For a young child, Christmas morning elicits one of the greatest joys of the year. This exuberance, the product of months of anticipation and excitement, is shared by varsity athletes from colleges across the country with every season opener.
The day I began to question my commitment to varsity athletics was the day I no longer felt like a kid on Christmas morning.
As a member of Yale’s varsity softball team for two years and a participant in the sport for 12 years previously, it took a long time to notice the effects of this missing emotion. It’s a general rule of thumb in higher-level athletics that practice is not always fun. But it’s also understood that when the games are no longer enjoyable, it might be time to do something else. I took this feeling to heart and recently decided to end my softball career at Yale for the time being.
When I made this decision, which took almost a year and several pro-con lists (it’s the Yalie in me), I never imagined sharing it with the entire Yale community by choice. In fact, I have extended family who still aren’t unaware of my “normie” status. If my close friends had asked me at the end of the summer when my column for the News would come out, I might have questioned their sanity. To be honest, I’m still a little unsure of this move myself. My decision was one of the most difficult and personal I have made to date. And yet, I feel the need to use it to introduce myself to future readers of this column.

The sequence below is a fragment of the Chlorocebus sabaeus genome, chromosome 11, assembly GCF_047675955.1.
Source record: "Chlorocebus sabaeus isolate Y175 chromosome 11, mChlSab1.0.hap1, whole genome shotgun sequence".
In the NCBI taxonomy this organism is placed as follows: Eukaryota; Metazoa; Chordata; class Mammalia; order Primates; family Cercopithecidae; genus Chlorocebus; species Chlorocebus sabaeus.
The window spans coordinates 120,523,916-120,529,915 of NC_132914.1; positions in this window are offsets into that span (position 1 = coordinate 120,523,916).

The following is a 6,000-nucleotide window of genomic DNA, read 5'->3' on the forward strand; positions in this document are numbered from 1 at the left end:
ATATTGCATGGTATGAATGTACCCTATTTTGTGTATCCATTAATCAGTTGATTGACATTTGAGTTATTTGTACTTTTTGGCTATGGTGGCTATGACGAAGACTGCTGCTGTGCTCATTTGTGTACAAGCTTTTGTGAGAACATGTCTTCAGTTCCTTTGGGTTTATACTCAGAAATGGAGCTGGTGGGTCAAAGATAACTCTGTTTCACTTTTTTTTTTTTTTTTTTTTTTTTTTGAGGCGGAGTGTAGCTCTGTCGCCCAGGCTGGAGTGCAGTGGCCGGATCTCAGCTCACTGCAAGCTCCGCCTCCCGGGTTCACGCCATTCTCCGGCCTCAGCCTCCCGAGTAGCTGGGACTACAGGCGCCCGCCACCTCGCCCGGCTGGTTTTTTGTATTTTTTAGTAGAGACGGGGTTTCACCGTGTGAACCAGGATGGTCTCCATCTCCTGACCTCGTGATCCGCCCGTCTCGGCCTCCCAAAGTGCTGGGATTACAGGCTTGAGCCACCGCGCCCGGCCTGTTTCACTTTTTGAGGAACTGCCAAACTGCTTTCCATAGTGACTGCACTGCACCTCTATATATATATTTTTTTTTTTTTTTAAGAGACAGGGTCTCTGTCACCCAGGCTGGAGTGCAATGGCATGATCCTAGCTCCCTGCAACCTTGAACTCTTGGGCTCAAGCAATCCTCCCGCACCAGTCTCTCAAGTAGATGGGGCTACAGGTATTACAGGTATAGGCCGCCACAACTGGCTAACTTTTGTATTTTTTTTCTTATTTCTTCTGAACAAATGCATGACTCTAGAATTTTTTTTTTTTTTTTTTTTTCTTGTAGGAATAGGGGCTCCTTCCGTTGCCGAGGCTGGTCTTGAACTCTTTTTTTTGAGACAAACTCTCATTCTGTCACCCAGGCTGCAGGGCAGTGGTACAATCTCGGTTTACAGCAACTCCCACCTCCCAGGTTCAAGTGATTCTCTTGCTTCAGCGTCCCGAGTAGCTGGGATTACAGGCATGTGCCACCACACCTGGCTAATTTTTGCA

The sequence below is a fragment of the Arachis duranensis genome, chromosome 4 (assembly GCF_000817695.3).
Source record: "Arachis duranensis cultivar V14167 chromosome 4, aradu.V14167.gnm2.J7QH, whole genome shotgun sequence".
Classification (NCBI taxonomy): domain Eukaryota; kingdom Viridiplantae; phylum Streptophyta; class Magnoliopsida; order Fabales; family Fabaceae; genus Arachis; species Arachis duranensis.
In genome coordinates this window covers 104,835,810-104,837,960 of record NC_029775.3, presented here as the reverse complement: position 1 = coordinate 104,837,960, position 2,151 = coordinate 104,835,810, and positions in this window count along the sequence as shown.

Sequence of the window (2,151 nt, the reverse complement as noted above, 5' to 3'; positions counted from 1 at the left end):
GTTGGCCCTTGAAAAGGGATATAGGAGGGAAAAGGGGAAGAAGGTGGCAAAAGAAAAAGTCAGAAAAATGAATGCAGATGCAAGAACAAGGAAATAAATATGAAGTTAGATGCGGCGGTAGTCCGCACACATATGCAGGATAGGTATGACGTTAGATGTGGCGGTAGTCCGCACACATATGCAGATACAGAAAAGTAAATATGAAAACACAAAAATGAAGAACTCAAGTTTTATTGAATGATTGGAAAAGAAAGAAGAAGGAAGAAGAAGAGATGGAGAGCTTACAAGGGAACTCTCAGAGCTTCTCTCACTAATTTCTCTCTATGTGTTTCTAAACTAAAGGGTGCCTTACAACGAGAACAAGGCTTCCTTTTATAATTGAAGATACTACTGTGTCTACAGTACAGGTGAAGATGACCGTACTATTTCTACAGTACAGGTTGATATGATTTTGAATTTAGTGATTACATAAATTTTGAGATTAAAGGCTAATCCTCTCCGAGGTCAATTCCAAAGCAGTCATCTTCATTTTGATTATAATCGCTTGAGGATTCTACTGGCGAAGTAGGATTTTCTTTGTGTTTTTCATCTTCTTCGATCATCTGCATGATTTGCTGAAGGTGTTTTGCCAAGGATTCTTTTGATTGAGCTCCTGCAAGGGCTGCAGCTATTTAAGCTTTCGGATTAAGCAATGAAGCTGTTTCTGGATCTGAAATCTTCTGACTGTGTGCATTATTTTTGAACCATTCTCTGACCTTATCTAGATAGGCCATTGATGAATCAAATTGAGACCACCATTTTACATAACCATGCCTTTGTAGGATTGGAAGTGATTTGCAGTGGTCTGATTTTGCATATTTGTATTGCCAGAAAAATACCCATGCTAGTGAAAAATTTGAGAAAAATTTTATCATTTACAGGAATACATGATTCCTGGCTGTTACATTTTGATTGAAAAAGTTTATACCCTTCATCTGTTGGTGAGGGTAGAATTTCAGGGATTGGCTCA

I love sports. I will never stop loving sports. Even though I am no longer a member of a Yale varsity sports team, I will continue to identify myself as an athlete. More importantly, I will continue to support every sport this school has to offer. It is my firm belief that athletic activities are an integral part of this institution, and as such, they deserve the same praise as all other endeavors. Personally, I know that even one more student in attendance at a softball game makes all the difference.
As an avid Yale sports fan and amateur crossword-attempter, I pick up a copy of the News every day. Unfortunately, and this is of no fault of the News itself, there seems to be a little something lacking in the sports commentary columns. There are two general themes we often see in the side portion of the back cover. Theme 1: Today’s reason why Jack Siedlecki should get fired. Theme 2: Why (insert writer’s favorite team) should win (insert appropriate sporting event). The credit for this observation goes to someone much wiser than I who will rename nameless. I do not mean to say that the News is lacking in talented staff. These columns are always well-written and usually very humorous. My purpose in pointing out this fact is to show what’s missing: Yale!
I plan on devoting this column to Yale teams and Yale athletes. It has always been a secret dream of mine to write for the News, and I can think of no better way to integrate my lasting passion for Yale sports in the midst of my current varsity hiatus. My hope is that News readers and sports fans alike will benefit from an ex-varsity athlete’s perspective on the dramatic and exciting experience that is the world of Yale Athletics. As this is my first attempt at journalistic reporting, I hope to do the News and its sports staff justice, while giving a more in-depth and complex picture of the Yale athlete’s life and love to the outside world.
Although this new chapter of my life leaves me without the safety blanket of my long-standing sport and smack in the middle of a new journalist’s world, I have one major consolation. Anyone heard of club sports? Say hello to the newest member of the Yale women’s club volleyball team. You should have known I couldn’t stay away from sports for long. Go Bulldogs!
Tracy Timm is a junior in Pierson College.